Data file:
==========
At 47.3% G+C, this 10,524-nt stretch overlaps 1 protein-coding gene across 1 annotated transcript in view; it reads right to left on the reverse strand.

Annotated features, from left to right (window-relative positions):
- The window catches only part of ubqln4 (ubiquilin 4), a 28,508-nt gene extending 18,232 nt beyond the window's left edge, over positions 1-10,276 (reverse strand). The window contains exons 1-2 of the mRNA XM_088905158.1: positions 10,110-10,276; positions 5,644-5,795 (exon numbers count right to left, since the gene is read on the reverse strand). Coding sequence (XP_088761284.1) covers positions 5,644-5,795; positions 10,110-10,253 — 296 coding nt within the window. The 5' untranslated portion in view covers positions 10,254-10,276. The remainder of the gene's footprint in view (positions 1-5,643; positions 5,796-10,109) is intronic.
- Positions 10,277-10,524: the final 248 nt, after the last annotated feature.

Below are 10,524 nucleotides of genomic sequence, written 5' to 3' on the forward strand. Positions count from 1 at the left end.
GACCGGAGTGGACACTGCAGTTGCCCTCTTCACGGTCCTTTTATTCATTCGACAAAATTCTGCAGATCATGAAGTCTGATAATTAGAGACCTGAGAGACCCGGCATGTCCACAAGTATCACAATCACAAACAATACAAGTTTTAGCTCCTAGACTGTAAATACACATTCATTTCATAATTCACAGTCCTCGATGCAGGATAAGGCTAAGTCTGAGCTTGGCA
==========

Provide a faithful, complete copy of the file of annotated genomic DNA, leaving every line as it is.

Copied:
At 47.3% G+C, this 10,524-nt stretch overlaps 1 protein-coding gene across 1 annotated transcript in view; it reads right to left on the reverse strand.

Annotated features, from left to right (window-relative positions):
- The window catches only part of ubqln4 (ubiquilin 4), a 28,508-nt gene extending 18,232 nt beyond the window's left edge, over positions 1-10,276 (reverse strand). The window contains exons 1-2 of the mRNA XM_088905158.1: positions 10,110-10,276; positions 5,644-5,795 (exon numbers count right to left, since the gene is read on the reverse strand). Coding sequence (XP_088761284.1) covers positions 5,644-5,795; positions 10,110-10,253 — 296 coding nt within the window. The 5' untranslated portion in view covers positions 10,254-10,276. The remainder of the gene's footprint in view (positions 1-5,643; positions 5,796-10,109) is intronic.
- Positions 10,277-10,524: the final 248 nt, after the last annotated feature.

Below are 10,524 nucleotides of genomic sequence, written 5' to 3' on the forward strand. Positions count from 1 at the left end.
GACCGGAGTGGACACTGCAGTTGCCCTCTTCACGGTCCTTTTATTCATTCGACAAAATTCTGCAGATCATGAAGTCTGATAATTAGAGACCTGAGAGACCCGGCATGTCCACAAGTATCACAATCACAAACAATACAAGTTTTAGCTCCTAGACTGTAAATACACATTCATTTCATAATTCACAGTCCTCGATGCAGGATAAGGCTAAGTCTGAGCTTGGCA